Native American roots provide strength for local Miss USA hopeful

Over four and a half million viewers are expected to tune into the Miss USA pageant on NBC this Sunday night at 8:00.

A lot of local fans will be watching for Mekayla Diehl from Bristol.

This former Elkhart County Fair queen has made it all the way to the big stage, and her chances are really good.

If she wins, she'll be the first Miss USA from Indiana, and the first Native American too!

As we found out during a recent visit, our Miss Indiana has a special place in Michigan, and Canada too.

The party's set for Sunday night at Zimmy's in Union, Michigan.

"We have several people from the neighborhood," says Susan Diehl, Mekayla's aunt. "We have the whole neighborhood party coming here to Zimmy's to watch Mekayla."

They're her biggest fans, and they know her the best.

"We've been around Mekayla since the day she was born," says family friend Betsy Carmean. "She is our family."

"She's our local celebrity, and we're just really proud of her," adds Kena Keller.

Zimmyville is the perfect spot. It's where Mekayla loves to go to meet up with friends and family. Mekayla's father and younger brother Chip will be there -- right after his high school graduation on Sunday.

"If they're looking for a real, true person, she's as real as it comes," Chip says.

"I wouldn't have been able to do it without the help of not only local sponsors, but family friends, family, and my extended family," Mekayla admits. "Everybody helped in some way."

They were there when they were needed most.

When Mekayla was eight years old, she was sexually abused by a family friend. Her parents, both drug users at the time, didn't give her the support she needed.

"It was very dysfunctional," Mekayla admits. "That's a good way to put my family."

Mekayla's grandmother and several friends stepped up to help.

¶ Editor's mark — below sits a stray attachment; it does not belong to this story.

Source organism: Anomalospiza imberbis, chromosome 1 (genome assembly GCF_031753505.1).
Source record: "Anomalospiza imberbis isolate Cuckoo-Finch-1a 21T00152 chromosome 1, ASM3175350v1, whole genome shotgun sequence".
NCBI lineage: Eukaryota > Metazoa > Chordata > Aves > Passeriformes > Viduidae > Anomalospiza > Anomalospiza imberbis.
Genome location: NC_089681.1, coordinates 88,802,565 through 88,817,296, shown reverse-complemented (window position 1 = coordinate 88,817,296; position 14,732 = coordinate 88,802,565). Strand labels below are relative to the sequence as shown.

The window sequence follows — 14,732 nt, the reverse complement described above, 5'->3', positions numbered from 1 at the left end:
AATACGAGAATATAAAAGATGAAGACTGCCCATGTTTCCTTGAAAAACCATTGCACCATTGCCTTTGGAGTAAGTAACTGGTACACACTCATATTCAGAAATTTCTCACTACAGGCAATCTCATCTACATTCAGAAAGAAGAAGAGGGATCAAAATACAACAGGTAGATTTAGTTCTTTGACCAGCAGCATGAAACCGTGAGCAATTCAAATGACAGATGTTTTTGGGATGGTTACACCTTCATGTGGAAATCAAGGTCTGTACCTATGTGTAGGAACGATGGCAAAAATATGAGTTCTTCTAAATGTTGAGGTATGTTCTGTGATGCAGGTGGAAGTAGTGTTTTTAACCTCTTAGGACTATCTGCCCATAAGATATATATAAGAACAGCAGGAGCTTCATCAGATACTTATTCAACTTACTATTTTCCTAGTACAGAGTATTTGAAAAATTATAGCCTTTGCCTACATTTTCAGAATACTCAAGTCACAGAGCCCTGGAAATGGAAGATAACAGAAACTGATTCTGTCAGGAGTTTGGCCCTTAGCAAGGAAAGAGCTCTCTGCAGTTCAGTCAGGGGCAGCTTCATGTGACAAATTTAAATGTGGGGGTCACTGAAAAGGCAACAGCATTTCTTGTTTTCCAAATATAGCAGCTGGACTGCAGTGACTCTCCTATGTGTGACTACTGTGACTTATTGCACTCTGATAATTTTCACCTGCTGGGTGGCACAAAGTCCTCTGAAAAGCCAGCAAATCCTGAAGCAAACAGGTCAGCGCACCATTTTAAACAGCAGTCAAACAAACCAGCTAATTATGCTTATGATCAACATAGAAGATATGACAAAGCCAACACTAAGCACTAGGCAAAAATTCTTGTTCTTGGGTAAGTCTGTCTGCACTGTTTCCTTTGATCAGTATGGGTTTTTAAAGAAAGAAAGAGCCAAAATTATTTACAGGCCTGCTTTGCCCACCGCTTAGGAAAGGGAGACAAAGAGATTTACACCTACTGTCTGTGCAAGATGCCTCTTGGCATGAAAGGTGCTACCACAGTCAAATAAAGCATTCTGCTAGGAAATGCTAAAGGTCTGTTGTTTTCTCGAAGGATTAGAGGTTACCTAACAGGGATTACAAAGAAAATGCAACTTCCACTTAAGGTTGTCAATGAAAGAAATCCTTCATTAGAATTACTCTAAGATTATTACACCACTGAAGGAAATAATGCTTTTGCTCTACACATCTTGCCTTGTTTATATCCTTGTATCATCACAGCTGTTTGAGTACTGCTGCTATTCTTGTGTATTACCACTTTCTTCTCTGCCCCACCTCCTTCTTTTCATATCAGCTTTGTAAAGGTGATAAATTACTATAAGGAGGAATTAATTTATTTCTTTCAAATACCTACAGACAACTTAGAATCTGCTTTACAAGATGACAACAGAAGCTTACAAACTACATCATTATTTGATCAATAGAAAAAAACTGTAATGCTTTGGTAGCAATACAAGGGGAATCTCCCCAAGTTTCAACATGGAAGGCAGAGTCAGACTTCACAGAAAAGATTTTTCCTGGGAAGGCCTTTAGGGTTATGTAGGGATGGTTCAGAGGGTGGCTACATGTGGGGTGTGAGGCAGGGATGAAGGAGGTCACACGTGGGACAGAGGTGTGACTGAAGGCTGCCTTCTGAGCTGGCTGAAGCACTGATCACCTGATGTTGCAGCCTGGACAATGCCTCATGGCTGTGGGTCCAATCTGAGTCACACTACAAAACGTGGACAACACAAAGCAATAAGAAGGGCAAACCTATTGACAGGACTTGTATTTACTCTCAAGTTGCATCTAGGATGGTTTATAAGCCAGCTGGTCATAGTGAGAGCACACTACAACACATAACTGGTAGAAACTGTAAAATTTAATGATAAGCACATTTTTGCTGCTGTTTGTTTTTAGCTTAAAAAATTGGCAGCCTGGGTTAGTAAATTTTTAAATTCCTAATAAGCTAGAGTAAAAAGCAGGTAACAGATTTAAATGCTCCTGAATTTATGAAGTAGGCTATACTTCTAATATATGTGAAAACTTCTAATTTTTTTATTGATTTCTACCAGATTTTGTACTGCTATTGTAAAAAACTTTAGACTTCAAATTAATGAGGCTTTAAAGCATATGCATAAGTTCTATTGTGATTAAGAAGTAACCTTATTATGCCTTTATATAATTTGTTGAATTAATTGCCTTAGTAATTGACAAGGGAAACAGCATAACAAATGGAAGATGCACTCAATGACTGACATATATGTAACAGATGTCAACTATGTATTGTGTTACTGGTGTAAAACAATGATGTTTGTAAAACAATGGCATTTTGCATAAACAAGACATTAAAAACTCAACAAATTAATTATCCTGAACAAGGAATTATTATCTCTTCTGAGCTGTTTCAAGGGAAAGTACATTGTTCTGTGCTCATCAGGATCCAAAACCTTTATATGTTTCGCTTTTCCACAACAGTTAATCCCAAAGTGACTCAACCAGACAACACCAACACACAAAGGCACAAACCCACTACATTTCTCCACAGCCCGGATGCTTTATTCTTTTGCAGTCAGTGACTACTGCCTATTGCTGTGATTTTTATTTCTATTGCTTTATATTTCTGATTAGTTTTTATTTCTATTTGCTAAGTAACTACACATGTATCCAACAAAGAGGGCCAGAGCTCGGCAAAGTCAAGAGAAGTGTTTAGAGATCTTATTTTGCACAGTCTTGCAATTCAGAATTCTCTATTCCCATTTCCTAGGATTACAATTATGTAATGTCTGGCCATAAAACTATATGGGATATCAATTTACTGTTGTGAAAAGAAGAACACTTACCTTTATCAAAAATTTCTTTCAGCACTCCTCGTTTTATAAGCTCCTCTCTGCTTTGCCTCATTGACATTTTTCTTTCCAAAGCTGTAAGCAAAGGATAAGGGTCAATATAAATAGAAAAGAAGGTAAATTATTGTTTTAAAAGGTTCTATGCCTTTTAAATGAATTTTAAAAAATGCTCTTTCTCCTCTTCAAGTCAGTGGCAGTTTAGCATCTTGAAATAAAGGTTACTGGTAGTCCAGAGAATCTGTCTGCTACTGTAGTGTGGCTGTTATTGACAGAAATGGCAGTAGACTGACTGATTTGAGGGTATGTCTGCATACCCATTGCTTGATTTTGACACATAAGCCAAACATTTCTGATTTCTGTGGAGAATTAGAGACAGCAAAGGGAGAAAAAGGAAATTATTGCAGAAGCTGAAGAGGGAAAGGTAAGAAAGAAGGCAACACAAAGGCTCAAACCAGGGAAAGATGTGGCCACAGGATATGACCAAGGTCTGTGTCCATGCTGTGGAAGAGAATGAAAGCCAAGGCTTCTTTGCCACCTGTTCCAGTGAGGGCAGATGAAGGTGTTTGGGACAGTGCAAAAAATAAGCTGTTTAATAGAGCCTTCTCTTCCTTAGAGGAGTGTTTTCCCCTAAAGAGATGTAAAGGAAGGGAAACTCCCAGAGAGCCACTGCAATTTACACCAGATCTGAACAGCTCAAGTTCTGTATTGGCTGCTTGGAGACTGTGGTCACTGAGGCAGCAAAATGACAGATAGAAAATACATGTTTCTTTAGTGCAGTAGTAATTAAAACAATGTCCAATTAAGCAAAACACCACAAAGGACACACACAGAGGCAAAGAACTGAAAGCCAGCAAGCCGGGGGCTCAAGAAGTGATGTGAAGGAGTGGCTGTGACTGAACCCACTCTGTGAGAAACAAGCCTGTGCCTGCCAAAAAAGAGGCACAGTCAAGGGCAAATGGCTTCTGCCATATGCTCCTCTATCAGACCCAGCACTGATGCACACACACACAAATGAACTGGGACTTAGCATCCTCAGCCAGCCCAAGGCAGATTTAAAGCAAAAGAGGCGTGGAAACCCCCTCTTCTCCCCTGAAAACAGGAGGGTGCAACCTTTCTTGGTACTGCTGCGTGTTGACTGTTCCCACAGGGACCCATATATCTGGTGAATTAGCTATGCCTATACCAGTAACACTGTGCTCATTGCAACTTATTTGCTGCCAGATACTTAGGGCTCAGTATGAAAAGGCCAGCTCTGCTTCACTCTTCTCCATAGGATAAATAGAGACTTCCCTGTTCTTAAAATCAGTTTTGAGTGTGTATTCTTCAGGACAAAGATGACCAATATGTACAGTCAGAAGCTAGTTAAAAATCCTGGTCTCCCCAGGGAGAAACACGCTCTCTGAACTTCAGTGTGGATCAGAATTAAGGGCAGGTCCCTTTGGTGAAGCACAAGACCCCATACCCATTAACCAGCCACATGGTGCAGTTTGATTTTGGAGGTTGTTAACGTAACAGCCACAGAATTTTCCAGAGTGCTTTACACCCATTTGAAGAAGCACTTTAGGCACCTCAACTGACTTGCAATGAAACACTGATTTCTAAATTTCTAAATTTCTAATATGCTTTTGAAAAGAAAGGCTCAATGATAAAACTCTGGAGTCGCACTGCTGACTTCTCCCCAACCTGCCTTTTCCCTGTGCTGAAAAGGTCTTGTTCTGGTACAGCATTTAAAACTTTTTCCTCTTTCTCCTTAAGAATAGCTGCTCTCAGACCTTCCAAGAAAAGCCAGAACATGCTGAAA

"We stuck together," explains friend Erin Eggleston. "We helped each other through it. A lot of how we got out of that negativity is we invested ourselves in sports, dance, and other fun activities. We were a team. We were inseparable, and we just had fun."

"A family is a gathering of people who love and support each other no matter what, and that's exactly what I had, and I had to realize that I had a family," Mekayla explains. "Just because it wasn't a mom and a dad doesn't mean it wasn't family."

Mekayla's mom, Melinda Sampson, now lives on a reservation in Canada.

"Learning my culture has really helped me in my journey to recovery," she explains. "Finding out who I am and remembering what is important in my life."

In turn, it's helped Mekayla claim her history too, as a member of the Zhiibaahaasing First Nation of the Odawa Tribe.

"I am a status Native. Meaning I have government documentation that I am Native American," Mekayla explains.

During a recent visit to the reservation, Mekayla was given her spirit name.

"I am Gmewin Kwe, which means 'rain woman.' Gmewin Kwe."

Her parents have turned their lives around. They're thankful for the power of forgiveness and the love of family.

"I'm very happy that I am able to, and Mekayla is also able to, speak on these issues and help families that are being broke down by drugs and alcohol," Melinda explains.

And she's proud to have Mekayla represent her people.

"I think it's wonderful that Mekayla is representing our native heritage, our culture," Melinda says.

"I'm proud to represent them on the national level as well. I'm the first Native American Miss Indiana USA, and if crowned in June I'll be the first Native American Miss USA."

The watch party / graduation party starts Sunday at 6:30 p.m. at Zimmy's, and anybody is welcome to drop by.

The pageant broadcast on NBC begins at 8:00 p.m., and during the show, viewers can vote for their favorite contestant.

If you have a valid Twitter account, you can tweet a vote using the hashtag #savethequeen.

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